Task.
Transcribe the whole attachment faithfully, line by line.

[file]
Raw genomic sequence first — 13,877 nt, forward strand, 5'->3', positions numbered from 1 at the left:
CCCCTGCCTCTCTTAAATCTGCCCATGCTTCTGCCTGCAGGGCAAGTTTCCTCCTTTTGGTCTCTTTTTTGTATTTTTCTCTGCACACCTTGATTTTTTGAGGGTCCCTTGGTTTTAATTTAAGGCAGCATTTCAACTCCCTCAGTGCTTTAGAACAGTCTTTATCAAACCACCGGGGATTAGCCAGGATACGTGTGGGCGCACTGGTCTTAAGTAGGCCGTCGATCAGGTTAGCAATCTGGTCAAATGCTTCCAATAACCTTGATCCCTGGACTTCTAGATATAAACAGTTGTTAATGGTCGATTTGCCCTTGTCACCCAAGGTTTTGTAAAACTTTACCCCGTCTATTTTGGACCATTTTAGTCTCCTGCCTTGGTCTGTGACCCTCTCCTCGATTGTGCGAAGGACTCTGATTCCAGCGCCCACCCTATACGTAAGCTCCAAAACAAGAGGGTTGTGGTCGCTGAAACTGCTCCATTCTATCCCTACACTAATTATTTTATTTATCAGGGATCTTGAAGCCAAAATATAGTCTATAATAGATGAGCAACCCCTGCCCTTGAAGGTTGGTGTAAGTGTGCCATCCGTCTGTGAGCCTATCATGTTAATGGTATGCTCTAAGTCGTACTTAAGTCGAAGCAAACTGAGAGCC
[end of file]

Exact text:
Raw genomic sequence first — 13,877 nt, forward strand, 5'->3', positions numbered from 1 at the left:
CCCCTGCCTCTCTTAAATCTGCCCATGCTTCTGCCTGCAGGGCAAGTTTCCTCCTTTTGGTCTCTTTTTTGTATTTTTCTCTGCACACCTTGATTTTTTGAGGGTCCCTTGGTTTTAATTTAAGGCAGCATTTCAACTCCCTCAGTGCTTTAGAACAGTCTTTATCAAACCACCGGGGATTAGCCAGGATACGTGTGGGCGCACTGGTCTTAAGTAGGCCGTCGATCAGGTTAGCAATCTGGTCAAATGCTTCCAATAACCTTGATCCCTGGACTTCTAGATATAAACAGTTGTTAATGGTCGATTTGCCCTTGTCACCCAAGGTTTTGTAAAACTTTACCCCGTCTATTTTGGACCATTTTAGTCTCCTGCCTTGGTCTGTGACCCTCTCCTCGATTGTGCGAAGGACTCTGATTCCAGCGCCCACCCTATACGTAAGCTCCAAAACAAGAGGGTTGTGGTCGCTGAAACTGCTCCATTCTATCCCTACACTAATTATTTTATTTATCAGGGATCTTGAAGCCAAAATATAGTCTATAATAGATGAGCAACCCCTGCCCTTGAAGGTTGGTGTAAGTGTGCCATCCGTCTGTGAGCCTATCATGTTAATGGTATGCTCTAAGTCGTACTTAAGTCGAAGCAAACTGAGAGCC